Both the Isle of Man and the Channel Islands have their own democratic governments, laws and courts and are not part of the EU. Nor are they fully sovereign, being under the control of the British Crown, which chooses to entrust the British government with the management of defence and foreign affairs. Individuals are British citizens but, unless they are directly related to the UK by a parent or have lived in the UK for at least five years, they do not have the same rights to work or live elsewhere in the EU.
Overseas Territories and Commonwealth countries
They are also not constitutionally part of the United Kingdom, but are for the most part former colonies of the British Empire. All Commonwealth countries are independent, although some (e.g. Australia, Canada, New Zealand), known as ‘Commonwealth Realms’, still have the same monarch as the UK as head of state. The Overseas Territories tend to enjoy a degree of self-government, although some are still under the control of the UK Government (mainly for foreign affairs and defence), and their citizens still have British citizenship, although with the exception of Gibraltar, they are not part of the European Union and their citizens do not have the same right to work or reside in the rest of the EU, unless there are special circumstances. The British monarch continues to be the “Head of the Commonwealth”, although this position is purely symbolic and carries no real power. Citizens of Commonwealth countries that are not overseas territories or EU countries are subject to roughly the same entry and immigration rules as other non-EU citizens.
Referring to nationality
Be careful when referring to British citizens as “English” as this may not be accurate and may even be considered an insult in some situations. Welsh, Scots and Northern Irish are not originally from England. If you need to refer to a person’s nationality, using the term ‘British’ will make you feel safe and not likely to offend you, and you may be asked to use the more precise terms ‘English’, ‘Northern Irish’, ‘Welsh’ or ‘Scottish’. To be even safer, you can simply ask someone from which part of the UK they are from.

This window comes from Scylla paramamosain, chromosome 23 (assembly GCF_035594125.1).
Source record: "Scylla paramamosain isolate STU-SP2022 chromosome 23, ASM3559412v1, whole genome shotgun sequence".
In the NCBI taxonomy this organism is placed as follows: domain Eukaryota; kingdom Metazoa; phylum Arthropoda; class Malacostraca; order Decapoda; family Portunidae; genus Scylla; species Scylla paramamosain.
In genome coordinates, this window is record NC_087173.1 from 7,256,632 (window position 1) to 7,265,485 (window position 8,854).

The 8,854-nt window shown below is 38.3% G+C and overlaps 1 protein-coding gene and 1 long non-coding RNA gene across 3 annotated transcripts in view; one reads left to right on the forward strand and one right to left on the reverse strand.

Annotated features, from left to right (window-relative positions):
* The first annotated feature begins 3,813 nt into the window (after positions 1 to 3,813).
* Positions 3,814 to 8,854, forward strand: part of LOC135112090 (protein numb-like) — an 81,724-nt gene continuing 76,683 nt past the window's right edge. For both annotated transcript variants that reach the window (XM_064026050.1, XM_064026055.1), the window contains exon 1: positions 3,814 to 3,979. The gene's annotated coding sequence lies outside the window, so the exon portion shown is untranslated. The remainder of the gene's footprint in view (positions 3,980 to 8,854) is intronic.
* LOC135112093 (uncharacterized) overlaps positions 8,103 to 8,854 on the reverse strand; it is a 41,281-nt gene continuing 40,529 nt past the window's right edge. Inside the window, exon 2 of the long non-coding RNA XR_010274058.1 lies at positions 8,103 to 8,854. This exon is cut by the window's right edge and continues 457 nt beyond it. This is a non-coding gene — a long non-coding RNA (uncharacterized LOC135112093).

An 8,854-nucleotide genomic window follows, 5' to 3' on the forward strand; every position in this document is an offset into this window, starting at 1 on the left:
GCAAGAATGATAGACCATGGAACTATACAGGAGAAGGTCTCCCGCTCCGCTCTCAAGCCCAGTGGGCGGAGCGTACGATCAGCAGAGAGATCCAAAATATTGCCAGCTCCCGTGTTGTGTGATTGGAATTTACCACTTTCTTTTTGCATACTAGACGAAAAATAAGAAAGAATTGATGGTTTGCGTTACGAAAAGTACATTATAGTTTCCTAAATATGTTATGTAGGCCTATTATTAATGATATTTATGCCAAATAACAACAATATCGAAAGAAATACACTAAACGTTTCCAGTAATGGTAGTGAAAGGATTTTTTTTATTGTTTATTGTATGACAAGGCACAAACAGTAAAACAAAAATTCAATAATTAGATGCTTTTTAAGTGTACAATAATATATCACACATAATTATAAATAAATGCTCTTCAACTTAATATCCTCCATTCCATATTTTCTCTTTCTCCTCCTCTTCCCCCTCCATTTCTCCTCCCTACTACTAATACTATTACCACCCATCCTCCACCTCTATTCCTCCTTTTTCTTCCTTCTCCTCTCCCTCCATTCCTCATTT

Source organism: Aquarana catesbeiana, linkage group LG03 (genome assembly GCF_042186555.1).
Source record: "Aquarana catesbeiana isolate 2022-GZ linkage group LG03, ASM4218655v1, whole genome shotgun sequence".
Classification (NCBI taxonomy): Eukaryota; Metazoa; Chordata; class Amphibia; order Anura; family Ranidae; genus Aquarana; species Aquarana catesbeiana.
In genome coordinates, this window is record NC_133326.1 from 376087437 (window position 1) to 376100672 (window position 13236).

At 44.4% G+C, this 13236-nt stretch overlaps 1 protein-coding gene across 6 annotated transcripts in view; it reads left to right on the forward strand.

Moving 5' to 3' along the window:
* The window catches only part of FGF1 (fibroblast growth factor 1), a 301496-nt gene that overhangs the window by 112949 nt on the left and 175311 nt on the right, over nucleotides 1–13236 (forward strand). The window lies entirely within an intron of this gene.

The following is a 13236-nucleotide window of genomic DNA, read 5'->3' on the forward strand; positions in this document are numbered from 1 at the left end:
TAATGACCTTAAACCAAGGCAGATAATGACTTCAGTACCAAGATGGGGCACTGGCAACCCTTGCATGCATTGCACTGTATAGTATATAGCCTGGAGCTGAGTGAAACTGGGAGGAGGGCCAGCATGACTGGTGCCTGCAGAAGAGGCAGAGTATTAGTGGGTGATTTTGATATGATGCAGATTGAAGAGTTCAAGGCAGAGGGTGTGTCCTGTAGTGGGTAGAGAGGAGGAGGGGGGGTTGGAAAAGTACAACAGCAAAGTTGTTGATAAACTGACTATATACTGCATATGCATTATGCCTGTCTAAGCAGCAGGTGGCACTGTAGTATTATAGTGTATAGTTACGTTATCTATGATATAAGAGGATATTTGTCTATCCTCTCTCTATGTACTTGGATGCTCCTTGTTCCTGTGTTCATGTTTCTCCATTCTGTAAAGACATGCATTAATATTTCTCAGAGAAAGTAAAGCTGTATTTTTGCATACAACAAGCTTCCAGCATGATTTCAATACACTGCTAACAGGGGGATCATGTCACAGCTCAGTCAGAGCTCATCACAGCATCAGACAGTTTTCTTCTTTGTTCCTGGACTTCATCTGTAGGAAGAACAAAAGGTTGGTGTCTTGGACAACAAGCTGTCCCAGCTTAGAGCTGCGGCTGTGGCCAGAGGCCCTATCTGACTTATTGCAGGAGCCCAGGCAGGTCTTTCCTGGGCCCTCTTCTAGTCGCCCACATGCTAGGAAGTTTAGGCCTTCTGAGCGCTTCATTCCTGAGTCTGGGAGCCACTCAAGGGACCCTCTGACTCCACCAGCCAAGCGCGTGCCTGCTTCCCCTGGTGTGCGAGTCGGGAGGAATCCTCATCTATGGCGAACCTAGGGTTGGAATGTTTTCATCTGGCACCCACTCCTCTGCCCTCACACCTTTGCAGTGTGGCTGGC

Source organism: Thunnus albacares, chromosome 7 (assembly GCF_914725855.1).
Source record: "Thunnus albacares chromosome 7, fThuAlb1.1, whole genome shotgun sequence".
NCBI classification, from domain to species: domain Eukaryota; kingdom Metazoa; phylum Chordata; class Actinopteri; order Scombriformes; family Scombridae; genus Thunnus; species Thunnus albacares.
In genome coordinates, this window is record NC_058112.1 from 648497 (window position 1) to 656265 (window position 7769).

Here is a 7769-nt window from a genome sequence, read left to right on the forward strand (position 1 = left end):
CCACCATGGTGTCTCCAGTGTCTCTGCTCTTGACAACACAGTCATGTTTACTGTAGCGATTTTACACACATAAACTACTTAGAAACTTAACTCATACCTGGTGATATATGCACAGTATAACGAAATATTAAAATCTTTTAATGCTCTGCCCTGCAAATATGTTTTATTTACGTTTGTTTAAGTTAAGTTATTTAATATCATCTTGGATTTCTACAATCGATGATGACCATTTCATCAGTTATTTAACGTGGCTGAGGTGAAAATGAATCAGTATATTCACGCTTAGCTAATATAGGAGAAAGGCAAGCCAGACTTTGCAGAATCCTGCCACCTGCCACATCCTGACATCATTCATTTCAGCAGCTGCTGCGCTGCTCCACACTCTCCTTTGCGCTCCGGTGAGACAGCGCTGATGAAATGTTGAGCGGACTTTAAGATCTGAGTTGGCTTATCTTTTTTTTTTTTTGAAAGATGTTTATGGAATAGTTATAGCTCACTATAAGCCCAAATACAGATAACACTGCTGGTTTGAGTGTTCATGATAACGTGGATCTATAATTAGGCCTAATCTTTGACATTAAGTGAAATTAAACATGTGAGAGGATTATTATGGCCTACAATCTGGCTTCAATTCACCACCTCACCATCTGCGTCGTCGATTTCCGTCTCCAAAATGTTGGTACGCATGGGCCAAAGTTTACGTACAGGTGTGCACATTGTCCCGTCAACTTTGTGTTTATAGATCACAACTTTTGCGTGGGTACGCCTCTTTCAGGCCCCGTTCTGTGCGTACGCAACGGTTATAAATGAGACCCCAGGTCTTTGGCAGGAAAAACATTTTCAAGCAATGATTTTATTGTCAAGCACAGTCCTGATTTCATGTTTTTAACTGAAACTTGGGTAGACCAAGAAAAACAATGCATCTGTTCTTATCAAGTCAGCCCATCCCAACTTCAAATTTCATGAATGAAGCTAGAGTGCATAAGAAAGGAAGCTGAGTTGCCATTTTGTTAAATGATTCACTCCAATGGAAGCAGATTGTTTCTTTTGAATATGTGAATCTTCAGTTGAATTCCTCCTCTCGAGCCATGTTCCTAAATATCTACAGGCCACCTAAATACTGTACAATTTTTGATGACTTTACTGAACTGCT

This is particularly important in Northern Ireland. Irish nationalists may avoid referring to Northern Ireland and refer instead to the ‘Six Counties’ or ‘North’, or they may refer to ‘Ireland’ as a whole. The term ‘Northern Ireland’ is less offensive, while referring to a person from Northern Ireland as ‘British’ or ‘Irish’ may be offensive, depending on political ideology.
Although it is only one county in England, the issue of identity in Cornwall is sensitive for some people and it is best to refer to everyone you meet in Cornwall as ‘Cornish’.
As a foreign visitor, you are unlikely to commit a serious offence. At worst, you will get a bit of a show off and a statement of nationality, such as “I am not English”. I am Scottish”.
The United Kingdom is a constitutional monarchy whose reigning monarch (Queen Elizabeth II) is the nominal head of state – the usual phrase is “Her Majesty reigns but does not rule”. It has the original bicameral parliament: the House of Commons, as it is called, traditionally represents the people. It is elected by the people and is responsible for proposing new laws. The House of Lords, known as the House of Commons, traditionally represents the nobility and mainly reviews and amends laws proposed by the House of Commons. The House of Lords is unelected and consists of hereditary peers, whose membership is guaranteed by the birthright, life peers, who are appointed by the Queen, and Spiritual Lords, who are bishops of the Church of England. Usually the leader of the majority party in the House of Commons, is the Prime Minister, which is the head of government. Each constituency elects a local Member of Parliament (MP) who then goes to the House of Commons to debate and vote. In practice, the Queen’s role is essentially ceremonial, and the Prime Minister has the greatest authority in government, although all bills passed by both Houses of Parliament require Royal Assent by the Queen (which she can theoretically refuse) before becoming law. In recent British politics, there have generally been two dominant parties: the Labour Party and the Conservative Party, the latter being the only party in government since May 2015 after a five-year coalition with the Liberal Democrats. Majority voting ensures that smaller parties are only represented in Westminster if they have a strong local support base, such as the Scottish or Welsh Nationalists and parties of all stripes on the Northern Ireland issue, while non-majority parties with national support such as the Liberal Democrats, the Greens or UKIP fight for seats in proportion to their share of the vote, if at all.